New Year's Day dawned cool and overcast, cool enough to warrant our fleecy jumpers - yes, fleecy jumpers in Malaysia! After our Hogmanay exertions it was good to spend the day just lazing about and, in the afternoon, enjoying tea and scones in the tea house while outside it rained.We did, though, stir ourselves enough in the evening to pop down into town for a couple of beers and New Year's Day cocktails before having a bite in a local eatery.Bala's Holiday Chalets was an excellent choice, despite some problems we had with the hot water (we discovered how 'refreshing' a cold shower can be as we only ever managed to get one hot shower each despite a change of room), and the quirkiness of the service which seems to be based on the motto 'If we feel like it and have time'. But it was comfortably efficient and all in all we enjoyed our stay at Bala's - they know how to enjoy themselves and we had a really great New Year there.Next morning we were up early to pack before breakfast and get into town in time to catch the 9am bus to Kuala Lumpur, the first leg of our journey to Melaka.This bus was also a bit of a tub but at least was one step up in the comfort and reliability stakes from our bus from Penang. It took a scary two hours to drive south out of the Cameron Highlands before picking up the main highway at Tapah and a further three hours to KL. The road south out of Tanah Rata was incredibly windy and steep - so much so that M got a bit nauseous, but was proud to keep hold of her breakfast - unlike one passenger who threw up twice! But the road was also incredibly picturesque with many traditional Orang Asli villages along the way.Their thatched wooden houses built on stilts reminded us of the villages we had seen in Laos.We forgot to mention that on our first day we had been taken to an Orang Asli village just outside Tanah Rata. The houses here though were more modern versions and the villagers looked more prosperous.Mutu (our guide) told us that the Orang Asli are descended from the peoples who migrated from Africa many, many thousands of years ago.The Australian Aborigines are also descended from these African peoples but got 'stranded' when Australia became an island. Both communities still have a similar language/dialect.But the Orang Asli have decidedly Asian features and don't look at all like Australian Aborigines - presumably as a result of mixing with other Asian races over the centuries, whereas the Aborigines didn't have that opportunity!.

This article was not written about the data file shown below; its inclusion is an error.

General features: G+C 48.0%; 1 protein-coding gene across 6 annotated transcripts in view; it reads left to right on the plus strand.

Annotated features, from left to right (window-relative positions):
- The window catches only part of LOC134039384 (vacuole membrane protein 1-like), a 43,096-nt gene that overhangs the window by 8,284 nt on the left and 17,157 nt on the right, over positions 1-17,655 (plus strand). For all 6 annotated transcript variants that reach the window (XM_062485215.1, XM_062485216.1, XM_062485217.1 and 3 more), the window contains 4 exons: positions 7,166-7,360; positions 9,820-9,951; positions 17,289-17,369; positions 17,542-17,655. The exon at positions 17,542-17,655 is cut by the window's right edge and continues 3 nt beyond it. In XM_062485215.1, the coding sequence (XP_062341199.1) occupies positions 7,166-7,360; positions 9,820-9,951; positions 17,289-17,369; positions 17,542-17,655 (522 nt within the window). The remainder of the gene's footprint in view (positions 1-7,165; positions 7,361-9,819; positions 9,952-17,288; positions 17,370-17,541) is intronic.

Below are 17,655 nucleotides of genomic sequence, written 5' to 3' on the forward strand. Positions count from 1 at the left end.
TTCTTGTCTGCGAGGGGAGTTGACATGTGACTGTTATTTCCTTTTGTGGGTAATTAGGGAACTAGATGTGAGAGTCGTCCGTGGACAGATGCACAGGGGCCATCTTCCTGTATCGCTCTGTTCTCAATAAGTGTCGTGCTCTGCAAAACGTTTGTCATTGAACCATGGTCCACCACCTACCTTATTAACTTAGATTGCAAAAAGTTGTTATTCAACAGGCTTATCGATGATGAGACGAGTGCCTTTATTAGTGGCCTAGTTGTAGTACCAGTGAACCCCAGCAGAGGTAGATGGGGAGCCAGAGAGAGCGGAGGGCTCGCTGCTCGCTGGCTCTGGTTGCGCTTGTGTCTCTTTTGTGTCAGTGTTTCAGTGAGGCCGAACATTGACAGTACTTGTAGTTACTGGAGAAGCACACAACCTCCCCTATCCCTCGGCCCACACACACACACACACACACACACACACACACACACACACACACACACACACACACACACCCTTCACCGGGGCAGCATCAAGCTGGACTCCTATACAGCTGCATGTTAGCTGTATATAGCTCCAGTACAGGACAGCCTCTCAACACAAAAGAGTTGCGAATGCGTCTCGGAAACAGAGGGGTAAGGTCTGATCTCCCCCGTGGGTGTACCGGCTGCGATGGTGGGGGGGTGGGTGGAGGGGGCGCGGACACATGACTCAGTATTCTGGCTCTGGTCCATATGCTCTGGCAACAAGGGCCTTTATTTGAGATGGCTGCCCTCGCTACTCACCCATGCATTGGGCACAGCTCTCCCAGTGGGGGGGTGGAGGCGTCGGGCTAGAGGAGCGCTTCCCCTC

A HAPPY NEW YEAR TO ONE AND ALL
E M xxx